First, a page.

War : Chavez : Venezuela preparing for U.S. invasion


Richard Moore


Chavez warns U.S. against invasion 

United States says it has no plans 

PARIS, France (AP) -- Venezuelan President Hugo Chavez said
Thursday that his government is preparing for a possible U.S.
invasion, and he warned that such "aggression" would send
gasoline prices in the United States soaring.

The U.S. government repeated that it is not planning any such

Chavez, a vocal critic of "imperialism" and the Bush
administration, said he was not against the American people --
just the current government.

"We are sure that it will be very difficult for the United
States to attack Venezuela," Chavez said. He said his country
has eight oil refineries and 14,000 gasoline stations in the
United States.

"If the United States tried to attack Venezuela by a direct
invasion, forget the oil," he said during a two-hour news
conference beamed live to Venezuela. "Everyday we send 1.5
million barrels to the United States."

The barrel price of crude oil could hit $150 following a U.S.
attack, Chavez said. Currently New York light sweet crude oil
trades around $60 a barrel.

"That's why Pat Robertson, the spiritual adviser of Mr. Bush,
is calling for my assassination. That would be much cheaper
than an invasion," Chavez said.

Robertson, the U.S. religious broadcaster, said in August that
Chavez should be killed, then later apologized.

In Washington, State Department spokesman Sean McCormack said
Chavez's suspicions were unfounded.

"I've stated many times before, the United States is prepared
to work with any government in the region: left of center,
center, right of center. Our issue is with states that don't
govern in a democratic manner," McCormack said.

The Venezuelan leader used his news conference to trumpet what
he called his "alternative" vision of a world that works for
the poor rather than corporations seeking profits.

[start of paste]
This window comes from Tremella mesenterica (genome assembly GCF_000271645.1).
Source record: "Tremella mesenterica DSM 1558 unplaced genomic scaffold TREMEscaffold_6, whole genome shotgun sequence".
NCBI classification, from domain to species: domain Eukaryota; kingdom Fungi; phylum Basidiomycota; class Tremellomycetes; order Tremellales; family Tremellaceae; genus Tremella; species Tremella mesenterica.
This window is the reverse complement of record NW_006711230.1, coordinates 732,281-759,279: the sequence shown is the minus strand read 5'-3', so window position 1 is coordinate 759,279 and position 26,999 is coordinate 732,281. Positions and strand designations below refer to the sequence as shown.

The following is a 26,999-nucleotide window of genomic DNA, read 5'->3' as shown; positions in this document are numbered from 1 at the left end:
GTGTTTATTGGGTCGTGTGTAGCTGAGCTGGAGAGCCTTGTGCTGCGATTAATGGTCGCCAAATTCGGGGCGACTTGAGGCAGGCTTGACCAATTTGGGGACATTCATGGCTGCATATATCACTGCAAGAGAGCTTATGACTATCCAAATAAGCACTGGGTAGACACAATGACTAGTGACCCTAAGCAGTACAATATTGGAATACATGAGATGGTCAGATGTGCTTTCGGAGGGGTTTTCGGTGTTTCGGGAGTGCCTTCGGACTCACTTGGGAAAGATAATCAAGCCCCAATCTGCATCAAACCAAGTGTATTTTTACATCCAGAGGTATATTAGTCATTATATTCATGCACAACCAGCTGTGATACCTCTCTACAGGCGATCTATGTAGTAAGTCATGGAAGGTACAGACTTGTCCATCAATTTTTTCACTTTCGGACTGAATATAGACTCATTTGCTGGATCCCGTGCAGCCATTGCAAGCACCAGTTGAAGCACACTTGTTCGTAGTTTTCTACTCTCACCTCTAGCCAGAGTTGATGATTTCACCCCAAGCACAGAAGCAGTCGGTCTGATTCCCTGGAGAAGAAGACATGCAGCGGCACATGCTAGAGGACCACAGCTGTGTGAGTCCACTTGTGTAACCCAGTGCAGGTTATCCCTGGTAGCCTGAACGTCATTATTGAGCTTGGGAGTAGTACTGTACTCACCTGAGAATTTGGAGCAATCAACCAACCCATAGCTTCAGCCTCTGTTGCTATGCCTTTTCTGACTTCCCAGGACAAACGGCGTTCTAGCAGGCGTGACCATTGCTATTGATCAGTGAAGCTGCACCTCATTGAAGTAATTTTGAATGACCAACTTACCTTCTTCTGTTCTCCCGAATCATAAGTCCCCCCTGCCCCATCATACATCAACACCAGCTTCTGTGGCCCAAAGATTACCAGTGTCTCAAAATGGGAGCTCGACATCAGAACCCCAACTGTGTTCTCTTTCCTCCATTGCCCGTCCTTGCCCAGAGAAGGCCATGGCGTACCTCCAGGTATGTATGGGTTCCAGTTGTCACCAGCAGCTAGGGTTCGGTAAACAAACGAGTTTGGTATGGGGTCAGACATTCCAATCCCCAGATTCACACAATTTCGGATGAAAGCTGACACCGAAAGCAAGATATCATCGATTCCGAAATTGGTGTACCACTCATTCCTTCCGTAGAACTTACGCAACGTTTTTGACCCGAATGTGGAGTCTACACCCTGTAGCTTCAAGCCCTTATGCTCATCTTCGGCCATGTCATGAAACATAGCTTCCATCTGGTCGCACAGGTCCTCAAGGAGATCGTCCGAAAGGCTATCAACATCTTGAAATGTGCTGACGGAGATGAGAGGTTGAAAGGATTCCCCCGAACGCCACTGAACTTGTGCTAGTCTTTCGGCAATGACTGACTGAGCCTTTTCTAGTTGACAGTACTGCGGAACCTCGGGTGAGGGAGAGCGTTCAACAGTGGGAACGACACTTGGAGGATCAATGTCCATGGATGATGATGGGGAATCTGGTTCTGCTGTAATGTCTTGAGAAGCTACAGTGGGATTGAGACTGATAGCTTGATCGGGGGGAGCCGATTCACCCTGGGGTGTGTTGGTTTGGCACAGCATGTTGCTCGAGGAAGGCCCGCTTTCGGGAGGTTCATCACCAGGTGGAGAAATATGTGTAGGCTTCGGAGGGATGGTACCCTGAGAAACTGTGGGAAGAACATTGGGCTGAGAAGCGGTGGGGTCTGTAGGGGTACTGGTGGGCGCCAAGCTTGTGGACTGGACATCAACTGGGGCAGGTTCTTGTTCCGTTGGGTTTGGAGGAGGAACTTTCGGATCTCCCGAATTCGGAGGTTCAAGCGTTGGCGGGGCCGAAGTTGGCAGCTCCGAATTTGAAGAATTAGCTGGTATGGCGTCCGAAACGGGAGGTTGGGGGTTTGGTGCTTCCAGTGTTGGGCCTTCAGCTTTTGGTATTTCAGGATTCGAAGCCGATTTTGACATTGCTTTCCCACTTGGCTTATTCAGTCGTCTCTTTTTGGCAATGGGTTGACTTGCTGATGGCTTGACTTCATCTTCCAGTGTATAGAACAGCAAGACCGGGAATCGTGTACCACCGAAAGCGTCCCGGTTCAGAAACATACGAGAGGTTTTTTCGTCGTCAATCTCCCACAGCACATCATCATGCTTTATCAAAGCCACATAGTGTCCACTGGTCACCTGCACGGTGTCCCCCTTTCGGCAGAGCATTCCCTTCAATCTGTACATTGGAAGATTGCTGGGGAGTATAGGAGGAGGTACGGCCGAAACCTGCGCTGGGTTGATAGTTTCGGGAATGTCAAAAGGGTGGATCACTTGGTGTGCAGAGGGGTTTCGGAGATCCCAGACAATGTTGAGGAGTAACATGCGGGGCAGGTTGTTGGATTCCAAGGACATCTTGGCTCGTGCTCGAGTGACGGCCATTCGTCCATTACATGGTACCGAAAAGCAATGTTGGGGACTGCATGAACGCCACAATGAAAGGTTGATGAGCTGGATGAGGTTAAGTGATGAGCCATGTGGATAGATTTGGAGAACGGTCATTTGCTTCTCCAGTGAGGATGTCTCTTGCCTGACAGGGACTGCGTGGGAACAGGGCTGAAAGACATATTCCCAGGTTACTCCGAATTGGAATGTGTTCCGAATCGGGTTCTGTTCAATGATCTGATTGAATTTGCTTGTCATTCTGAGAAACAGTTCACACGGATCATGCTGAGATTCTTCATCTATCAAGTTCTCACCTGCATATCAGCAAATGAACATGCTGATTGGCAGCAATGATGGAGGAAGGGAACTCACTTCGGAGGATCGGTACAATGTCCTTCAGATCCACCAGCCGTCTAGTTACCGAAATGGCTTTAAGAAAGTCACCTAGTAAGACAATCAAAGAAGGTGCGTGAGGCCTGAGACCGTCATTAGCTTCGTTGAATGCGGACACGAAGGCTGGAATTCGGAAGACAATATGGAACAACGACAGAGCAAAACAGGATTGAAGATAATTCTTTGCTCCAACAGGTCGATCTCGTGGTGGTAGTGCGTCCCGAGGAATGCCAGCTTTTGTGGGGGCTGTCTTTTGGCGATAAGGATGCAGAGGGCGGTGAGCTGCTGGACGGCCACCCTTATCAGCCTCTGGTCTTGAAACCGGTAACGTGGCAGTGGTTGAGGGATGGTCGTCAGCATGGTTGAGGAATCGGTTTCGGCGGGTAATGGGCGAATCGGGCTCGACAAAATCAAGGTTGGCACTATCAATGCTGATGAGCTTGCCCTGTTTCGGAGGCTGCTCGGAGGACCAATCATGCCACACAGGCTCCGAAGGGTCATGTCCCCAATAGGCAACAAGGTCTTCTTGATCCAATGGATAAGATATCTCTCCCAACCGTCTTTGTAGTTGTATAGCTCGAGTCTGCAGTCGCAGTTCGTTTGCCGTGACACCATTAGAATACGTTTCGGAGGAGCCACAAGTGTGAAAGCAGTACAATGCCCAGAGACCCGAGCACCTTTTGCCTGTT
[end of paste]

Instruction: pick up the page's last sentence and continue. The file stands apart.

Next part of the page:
Chavez reiterated longtime claims that the United States
finances his opponents, seeks his ouster and sabotages efforts
to move his country forward.

"Venezuela is used to defending itself ... and fighting
imperialism," Chavez said, speaking in Spanish with a French

"We must be ready for an aggression," said Chavez, who
previously said Venezuela is organizing an expanded military
reserve and civilian defense units.

In an interview with the British Broadcasting Corp. radio
aired earlier Thursday, Chavez said he had evidence to prove
the U.S. government was planning an invasion.

Chavez said he believed the reason Washington was plotting an
invasion was to take control of Venezuela's oil fields.

Meanwhile, Israel canceled -- under American pressure -- a
lucrative deal to upgrade Venezuelan warplanes, Israel TV
reported Thursday.

The report said Israel was to install its own systems in
U.S.-made F-16 fighters for the Venezuelan air force, but the
U.S. government forced Israel to call off the deal. No dollar
figure for the deal was given.

Israeli Defense Ministry officials were not immediately
available for comment.

Copyright 2005 The Associated Press . All rights reserved.


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